BELLICOSE miscreant state North Korea has ordered its “strategic” rocket forces and long-range missiles readied for war; it comes amid a long period of belligerent rhetoric from the DPRK, and threats to inflict nuclear strikes on a growing list of targets. The real threat, however, may be China.
One simmering issue we’ve kept an eye on over the past couple of months — and which was pushed into the background to some extent by the nonsense the Australian Labor Party has been up to — is the perennial problem of North Korea and its recent, and increasingly strident, threats of nuclear war against the USA.
I wanted to make comment on the matter tonight, coming as it does after news today that North Korean leader Kim Jong-Un has ordered what seems to be his country’s nuclear and conventional rocket forces to what the Americans call Def Con 2, or one step short of a state of active warfare.
Apparently the move is in response to a fly-by of nuclear-capable US bombers that took place today as part of joint US-South Korean military drills that are being staged off the South Korean Coast, and which are scheduled to continue until 11 April.
Whilst South Korea’s defense ministry said it saw no sign of imminent military action by North Korea, the development continues a deeply disturbing trend on the part of the North to escalate tensions in its “confrontation” with the United States.
As I have said before in this column, one of the great dangers — and unknowns — when talking about North Korea is the extent of its grip on reality; for example, it seems genuinely persuaded of the view that armed with a handful of relatively low-yield nuclear weapons it is a superpower in its own right, and the military equal of the USA.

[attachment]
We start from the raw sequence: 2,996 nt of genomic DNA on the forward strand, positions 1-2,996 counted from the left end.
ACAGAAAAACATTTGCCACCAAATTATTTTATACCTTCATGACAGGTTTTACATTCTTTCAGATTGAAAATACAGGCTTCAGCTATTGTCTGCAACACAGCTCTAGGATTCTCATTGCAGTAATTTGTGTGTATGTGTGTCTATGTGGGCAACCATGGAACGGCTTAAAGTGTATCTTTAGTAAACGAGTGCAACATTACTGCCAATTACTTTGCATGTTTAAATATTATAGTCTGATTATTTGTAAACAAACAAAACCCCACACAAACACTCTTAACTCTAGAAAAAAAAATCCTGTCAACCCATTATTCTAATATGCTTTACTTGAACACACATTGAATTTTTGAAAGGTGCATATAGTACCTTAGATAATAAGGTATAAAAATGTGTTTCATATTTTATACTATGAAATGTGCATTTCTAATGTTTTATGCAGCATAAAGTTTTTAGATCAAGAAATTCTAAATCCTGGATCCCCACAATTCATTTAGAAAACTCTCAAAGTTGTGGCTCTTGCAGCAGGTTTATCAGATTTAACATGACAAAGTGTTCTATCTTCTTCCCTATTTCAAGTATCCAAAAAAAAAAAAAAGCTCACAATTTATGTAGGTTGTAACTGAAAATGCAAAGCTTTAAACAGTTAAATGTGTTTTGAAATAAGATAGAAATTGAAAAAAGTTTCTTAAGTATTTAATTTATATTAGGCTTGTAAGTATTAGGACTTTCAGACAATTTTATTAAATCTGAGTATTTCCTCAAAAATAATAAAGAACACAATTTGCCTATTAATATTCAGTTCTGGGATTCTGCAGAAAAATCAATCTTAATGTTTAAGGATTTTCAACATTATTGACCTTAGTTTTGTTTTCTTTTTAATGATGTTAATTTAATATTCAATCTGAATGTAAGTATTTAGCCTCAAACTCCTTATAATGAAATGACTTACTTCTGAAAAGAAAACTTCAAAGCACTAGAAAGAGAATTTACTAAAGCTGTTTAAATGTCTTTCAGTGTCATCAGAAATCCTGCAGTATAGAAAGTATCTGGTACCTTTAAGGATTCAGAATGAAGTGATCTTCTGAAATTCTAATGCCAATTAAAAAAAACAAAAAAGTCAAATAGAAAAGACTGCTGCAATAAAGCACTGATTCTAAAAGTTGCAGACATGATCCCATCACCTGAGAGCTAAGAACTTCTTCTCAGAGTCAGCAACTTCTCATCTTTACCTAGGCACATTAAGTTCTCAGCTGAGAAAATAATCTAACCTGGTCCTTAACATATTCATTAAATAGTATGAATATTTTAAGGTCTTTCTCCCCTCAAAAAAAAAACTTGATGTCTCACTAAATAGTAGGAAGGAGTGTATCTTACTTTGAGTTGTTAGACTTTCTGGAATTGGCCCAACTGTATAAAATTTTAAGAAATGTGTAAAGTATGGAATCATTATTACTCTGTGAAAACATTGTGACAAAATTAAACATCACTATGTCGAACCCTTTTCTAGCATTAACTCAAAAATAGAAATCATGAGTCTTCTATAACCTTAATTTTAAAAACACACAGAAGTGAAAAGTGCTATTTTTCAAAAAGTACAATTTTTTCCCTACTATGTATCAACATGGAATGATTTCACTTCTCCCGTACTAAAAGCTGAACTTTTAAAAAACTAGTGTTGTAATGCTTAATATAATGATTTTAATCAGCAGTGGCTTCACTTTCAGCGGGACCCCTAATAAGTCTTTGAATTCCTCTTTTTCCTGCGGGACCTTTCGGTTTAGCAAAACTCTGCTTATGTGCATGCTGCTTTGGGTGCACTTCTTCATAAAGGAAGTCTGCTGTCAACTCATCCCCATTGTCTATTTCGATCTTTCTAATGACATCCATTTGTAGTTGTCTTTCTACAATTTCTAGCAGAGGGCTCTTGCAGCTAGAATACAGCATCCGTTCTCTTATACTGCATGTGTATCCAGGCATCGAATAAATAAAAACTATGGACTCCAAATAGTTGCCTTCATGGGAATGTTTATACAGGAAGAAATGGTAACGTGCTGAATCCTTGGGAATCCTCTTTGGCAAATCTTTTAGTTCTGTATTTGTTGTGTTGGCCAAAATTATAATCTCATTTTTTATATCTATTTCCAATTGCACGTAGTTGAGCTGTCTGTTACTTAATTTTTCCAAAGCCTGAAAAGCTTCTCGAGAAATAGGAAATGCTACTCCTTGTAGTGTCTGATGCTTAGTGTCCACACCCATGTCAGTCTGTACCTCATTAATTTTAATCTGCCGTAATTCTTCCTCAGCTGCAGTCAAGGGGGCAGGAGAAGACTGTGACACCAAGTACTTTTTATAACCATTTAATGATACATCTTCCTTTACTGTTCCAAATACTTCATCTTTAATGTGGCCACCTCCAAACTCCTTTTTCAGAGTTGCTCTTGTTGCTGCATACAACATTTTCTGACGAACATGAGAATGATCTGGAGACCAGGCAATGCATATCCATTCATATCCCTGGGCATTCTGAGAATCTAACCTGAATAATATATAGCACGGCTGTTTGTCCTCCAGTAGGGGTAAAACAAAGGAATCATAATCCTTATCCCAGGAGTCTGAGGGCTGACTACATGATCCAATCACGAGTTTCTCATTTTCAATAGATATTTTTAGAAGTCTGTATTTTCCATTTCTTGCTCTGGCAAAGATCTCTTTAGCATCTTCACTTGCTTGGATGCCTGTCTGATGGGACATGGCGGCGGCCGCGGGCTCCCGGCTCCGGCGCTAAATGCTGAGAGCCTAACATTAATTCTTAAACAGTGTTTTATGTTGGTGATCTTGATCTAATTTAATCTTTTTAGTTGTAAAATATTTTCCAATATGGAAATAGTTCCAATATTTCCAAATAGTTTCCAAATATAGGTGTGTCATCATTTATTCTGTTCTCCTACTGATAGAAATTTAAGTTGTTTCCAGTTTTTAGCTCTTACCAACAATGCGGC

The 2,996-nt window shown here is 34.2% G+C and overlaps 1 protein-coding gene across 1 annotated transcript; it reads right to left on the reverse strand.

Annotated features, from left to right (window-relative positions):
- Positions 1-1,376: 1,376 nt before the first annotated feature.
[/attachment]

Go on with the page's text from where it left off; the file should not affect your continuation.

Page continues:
Over the past month or so, too, it has been developing and adding to a list of countries and targets that are supposedly in line for an atomic strike: first it was Washington, then South Korea, and then a few weeks ago, Japan; as part of today’s call to arms, Guam and Hawaii are now on the list, and as I have said before, its threat to hit mainland America is most likely made with Los Angeles in mind, owing to its relative proximity across the Pacific.
It is true that most military experts do not believe North Korea possesses the ICBM capability to hit the US mainland — yet — and there is dispute over whether or not it has mastered the miniaturisation technology required to allow it to fit warheads to its MRBMs and short-range missiles, which also calls into question its ability to hit Guam or Hawaii.
Yet the DPRK’s local enemies, real or perceived — South Korea and what it calls the “puppet regime” that governs it, and Japan — are probably right to be worried; and even if the North lacks the long-range missile capabilities to lob one at LA, it could just as feasibly pack a warhead in a shipping container, and sail it somewhere in the US where it wasn’t expected — and detonate it in a port.